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Acute bipolar disorder

Bipolar disorder, also known as manic–depressive disorder is a severe psychiatric diagnosis that describes one of the mood disorders characterized by extreme changes in the mood, ranging from mania to depression. This is a lifelong and chronic disease characterized by acute episodes, known as mood swings. People with the bipolar disorder have been alternating episodes of manic mood, when they are increasingly restless and alert, and depressive opposites, described by sadness and low energy levels. Between these mood swings, people with the bipolar disorder may experience normal moods, but in some cases, depression and mania may rapidly alternate, and this is known as rapid cycling. A special type of bipolar disorder is known as hypomania. It includes less severe episodes of mania, followed by depressive episodes.

Acute Manic Episodes

Manic episodes are distinguished by extremely elevated mood, often close to euphoria. During the manic episode, people experience a significant increase in energy, and they may lose any need for sleeping and rest. Very often, people can go a couple of days without sleeping. During the acute manic episode, sufferers have a very low attention span and their thoughts are often rapidly alternating. As a result, judgment is often impaired and people start engaging in unusual behaviors. During this stage, people are more prone to risky behavior. They often feel like being “on top of the world”, feel unstoppable, and often believe in grandiose ideas. Their sexual drive is pronounced and may feel and act very impulsive. In severe cases, people can experience psychosis, a break with reality, during the manic episodes. If this happens, the way people think may become affected the same way as their mood.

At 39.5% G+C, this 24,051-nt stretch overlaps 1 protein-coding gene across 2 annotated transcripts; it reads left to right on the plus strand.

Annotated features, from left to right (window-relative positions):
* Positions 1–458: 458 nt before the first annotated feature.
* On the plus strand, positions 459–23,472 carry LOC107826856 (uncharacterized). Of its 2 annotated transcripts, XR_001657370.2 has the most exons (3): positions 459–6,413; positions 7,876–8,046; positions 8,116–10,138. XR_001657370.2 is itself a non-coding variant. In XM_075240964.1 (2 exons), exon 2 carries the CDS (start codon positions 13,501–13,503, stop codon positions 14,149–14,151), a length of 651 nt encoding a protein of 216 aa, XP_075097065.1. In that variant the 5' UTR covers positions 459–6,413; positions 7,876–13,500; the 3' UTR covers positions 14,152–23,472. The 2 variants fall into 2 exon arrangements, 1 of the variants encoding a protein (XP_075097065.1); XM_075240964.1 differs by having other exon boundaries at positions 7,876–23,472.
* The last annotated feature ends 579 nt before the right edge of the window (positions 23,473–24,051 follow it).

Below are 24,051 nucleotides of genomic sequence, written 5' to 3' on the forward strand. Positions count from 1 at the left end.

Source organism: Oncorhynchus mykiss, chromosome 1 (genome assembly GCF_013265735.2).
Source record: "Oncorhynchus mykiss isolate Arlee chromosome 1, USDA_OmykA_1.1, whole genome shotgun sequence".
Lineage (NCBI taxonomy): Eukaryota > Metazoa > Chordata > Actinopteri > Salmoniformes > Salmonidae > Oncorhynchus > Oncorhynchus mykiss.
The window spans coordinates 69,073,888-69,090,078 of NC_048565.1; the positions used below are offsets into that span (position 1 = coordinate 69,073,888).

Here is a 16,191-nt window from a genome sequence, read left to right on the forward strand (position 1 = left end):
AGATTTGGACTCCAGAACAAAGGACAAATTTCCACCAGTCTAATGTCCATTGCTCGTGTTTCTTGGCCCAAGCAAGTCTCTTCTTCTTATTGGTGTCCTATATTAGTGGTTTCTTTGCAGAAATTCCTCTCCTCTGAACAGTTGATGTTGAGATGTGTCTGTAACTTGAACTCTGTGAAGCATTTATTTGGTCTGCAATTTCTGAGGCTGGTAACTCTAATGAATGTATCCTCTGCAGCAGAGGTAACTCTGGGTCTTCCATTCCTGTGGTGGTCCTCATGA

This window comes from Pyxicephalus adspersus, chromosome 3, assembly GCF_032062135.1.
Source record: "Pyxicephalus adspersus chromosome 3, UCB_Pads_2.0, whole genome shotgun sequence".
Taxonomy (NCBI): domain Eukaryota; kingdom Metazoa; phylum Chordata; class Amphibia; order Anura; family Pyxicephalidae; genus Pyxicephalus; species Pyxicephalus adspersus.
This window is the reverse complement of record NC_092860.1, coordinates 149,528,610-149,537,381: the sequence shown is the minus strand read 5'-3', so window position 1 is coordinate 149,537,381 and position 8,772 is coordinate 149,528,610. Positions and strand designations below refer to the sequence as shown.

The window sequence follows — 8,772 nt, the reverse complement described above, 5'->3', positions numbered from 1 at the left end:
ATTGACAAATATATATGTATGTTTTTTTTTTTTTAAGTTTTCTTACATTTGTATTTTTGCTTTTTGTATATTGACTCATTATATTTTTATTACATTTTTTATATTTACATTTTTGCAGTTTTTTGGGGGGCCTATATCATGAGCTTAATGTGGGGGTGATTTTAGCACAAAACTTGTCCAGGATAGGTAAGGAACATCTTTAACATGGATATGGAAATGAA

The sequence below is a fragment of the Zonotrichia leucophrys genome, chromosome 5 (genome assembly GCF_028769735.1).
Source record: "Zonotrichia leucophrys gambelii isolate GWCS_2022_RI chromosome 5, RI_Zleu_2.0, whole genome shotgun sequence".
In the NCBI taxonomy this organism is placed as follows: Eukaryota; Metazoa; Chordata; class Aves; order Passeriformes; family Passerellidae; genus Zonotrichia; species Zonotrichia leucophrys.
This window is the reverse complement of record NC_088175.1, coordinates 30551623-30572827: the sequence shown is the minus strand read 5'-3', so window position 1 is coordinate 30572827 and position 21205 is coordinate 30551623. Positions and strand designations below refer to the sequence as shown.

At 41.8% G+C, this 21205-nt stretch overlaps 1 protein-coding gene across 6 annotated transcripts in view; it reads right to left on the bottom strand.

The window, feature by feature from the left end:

Acute Depressive Episodes

Depressive episodes associated with the bipolar disorder usually include constant feelings of sadness, guilt, hopelessness and anxiety. During this acute phase, people may tend to isolate themselves from the others; they usually feel tired and lose interest in activities they normally enjoy. During the depressive episode, people have problems with concentration, their libido is severely decreased, and they suffer from lack of motivation, sleep and appetite disturbances and may start thinking about death and the suicide. People with the bipolar disorder are at great risk of suicide. According to the official statistics, 30%-70% of suicide victims have suffered from a form of depression, and about 50% of all people with the bipolar disorder will attempt a suicide once in their lifetime. In severe cases, people may also become psychotic during the depressive episode. The episode usually lasts for at least two weeks, and may continue for over six months.

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